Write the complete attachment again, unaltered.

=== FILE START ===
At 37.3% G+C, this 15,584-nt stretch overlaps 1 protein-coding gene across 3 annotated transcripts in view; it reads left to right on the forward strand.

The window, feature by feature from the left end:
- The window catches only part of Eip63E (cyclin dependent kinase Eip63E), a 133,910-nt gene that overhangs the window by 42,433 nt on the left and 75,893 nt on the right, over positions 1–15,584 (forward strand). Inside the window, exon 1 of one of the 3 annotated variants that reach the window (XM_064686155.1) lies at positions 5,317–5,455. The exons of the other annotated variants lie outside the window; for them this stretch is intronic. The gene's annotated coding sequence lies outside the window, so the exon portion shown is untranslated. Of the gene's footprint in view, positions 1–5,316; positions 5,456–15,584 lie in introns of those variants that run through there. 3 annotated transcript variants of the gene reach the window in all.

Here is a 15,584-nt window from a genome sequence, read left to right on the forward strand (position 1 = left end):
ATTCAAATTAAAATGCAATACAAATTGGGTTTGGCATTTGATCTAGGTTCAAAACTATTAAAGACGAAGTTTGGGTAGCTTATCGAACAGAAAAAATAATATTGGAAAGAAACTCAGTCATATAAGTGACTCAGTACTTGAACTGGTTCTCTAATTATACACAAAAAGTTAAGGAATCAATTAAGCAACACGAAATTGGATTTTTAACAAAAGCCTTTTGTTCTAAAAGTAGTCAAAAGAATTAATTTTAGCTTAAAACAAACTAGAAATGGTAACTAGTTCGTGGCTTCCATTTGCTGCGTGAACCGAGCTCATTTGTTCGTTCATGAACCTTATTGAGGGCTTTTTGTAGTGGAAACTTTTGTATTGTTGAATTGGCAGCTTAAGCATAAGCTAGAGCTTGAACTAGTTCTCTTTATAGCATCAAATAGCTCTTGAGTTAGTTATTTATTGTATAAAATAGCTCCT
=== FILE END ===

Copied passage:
At 37.3% G+C, this 15,584-nt stretch overlaps 1 protein-coding gene across 3 annotated transcripts in view; it reads left to right on the forward strand.

The window, feature by feature from the left end:
- The window catches only part of Eip63E (cyclin dependent kinase Eip63E), a 133,910-nt gene that overhangs the window by 42,433 nt on the left and 75,893 nt on the right, over positions 1–15,584 (forward strand). Inside the window, exon 1 of one of the 3 annotated variants that reach the window (XM_064686155.1) lies at positions 5,317–5,455. The exons of the other annotated variants lie outside the window; for them this stretch is intronic. The gene's annotated coding sequence lies outside the window, so the exon portion shown is untranslated. Of the gene's footprint in view, positions 1–5,316; positions 5,456–15,584 lie in introns of those variants that run through there. 3 annotated transcript variants of the gene reach the window in all.

Here is a 15,584-nt window from a genome sequence, read left to right on the forward strand (position 1 = left end):
ATTCAAATTAAAATGCAATACAAATTGGGTTTGGCATTTGATCTAGGTTCAAAACTATTAAAGACGAAGTTTGGGTAGCTTATCGAACAGAAAAAATAATATTGGAAAGAAACTCAGTCATATAAGTGACTCAGTACTTGAACTGGTTCTCTAATTATACACAAAAAGTTAAGGAATCAATTAAGCAACACGAAATTGGATTTTTAACAAAAGCCTTTTGTTCTAAAAGTAGTCAAAAGAATTAATTTTAGCTTAAAACAAACTAGAAATGGTAACTAGTTCGTGGCTTCCATTTGCTGCGTGAACCGAGCTCATTTGTTCGTTCATGAACCTTATTGAGGGCTTTTTGTAGTGGAAACTTTTGTATTGTTGAATTGGCAGCTTAAGCATAAGCTAGAGCTTGAACTAGTTCTCTTTATAGCATCAAATAGCTCTTGAGTTAGTTATTTATTGTATAAAATAGCTCCT